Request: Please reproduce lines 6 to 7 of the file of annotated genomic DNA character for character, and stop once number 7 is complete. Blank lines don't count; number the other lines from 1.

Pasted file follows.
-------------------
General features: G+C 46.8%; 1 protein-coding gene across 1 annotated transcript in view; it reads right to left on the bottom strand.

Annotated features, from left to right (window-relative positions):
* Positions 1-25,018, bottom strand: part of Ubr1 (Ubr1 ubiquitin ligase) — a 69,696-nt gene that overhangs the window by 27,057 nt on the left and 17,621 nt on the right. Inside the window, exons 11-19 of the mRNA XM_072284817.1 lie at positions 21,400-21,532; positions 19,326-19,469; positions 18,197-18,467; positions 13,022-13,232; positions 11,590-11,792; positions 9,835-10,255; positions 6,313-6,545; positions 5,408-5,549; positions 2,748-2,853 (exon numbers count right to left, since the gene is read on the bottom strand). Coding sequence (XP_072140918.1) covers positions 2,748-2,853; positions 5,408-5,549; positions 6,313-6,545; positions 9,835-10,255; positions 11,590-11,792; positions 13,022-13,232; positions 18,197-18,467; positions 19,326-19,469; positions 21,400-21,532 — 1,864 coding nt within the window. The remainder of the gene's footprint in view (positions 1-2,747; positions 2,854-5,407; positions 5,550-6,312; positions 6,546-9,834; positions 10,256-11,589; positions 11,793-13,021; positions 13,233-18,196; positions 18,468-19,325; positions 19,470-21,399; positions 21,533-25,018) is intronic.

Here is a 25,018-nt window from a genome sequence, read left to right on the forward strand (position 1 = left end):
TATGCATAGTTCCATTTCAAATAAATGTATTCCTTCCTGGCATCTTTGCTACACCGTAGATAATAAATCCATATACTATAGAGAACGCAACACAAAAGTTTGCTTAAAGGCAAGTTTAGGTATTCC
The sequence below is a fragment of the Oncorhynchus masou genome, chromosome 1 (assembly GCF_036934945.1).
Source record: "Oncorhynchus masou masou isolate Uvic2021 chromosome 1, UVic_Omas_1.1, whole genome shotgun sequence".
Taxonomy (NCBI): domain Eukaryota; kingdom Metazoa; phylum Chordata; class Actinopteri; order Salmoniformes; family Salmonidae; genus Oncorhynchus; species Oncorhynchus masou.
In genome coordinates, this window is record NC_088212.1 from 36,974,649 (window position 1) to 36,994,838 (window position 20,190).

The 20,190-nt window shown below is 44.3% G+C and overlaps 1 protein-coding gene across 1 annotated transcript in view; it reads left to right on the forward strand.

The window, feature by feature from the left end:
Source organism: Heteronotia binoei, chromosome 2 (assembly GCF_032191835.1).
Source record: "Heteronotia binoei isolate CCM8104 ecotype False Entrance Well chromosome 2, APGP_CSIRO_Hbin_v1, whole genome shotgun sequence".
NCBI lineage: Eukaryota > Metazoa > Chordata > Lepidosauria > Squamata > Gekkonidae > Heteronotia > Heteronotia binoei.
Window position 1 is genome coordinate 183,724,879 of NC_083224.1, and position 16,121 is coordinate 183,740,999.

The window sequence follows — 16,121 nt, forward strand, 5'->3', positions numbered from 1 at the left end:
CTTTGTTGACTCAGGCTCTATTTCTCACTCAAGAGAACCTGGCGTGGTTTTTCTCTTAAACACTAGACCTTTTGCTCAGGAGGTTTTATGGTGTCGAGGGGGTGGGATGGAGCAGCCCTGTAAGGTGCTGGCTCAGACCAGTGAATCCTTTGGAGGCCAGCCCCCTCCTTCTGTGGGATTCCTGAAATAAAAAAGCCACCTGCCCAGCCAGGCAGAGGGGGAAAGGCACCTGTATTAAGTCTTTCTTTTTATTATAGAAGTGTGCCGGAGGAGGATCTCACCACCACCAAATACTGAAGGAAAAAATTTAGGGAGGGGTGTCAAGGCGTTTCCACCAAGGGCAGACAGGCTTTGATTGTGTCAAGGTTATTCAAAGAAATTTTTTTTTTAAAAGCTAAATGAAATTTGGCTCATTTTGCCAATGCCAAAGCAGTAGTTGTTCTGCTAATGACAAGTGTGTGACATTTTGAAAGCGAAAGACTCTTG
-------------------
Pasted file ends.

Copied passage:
The sequence below is a fragment of the Oncorhynchus masou genome, chromosome 1 (assembly GCF_036934945.1).
Source record: "Oncorhynchus masou masou isolate Uvic2021 chromosome 1, UVic_Omas_1.1, whole genome shotgun sequence".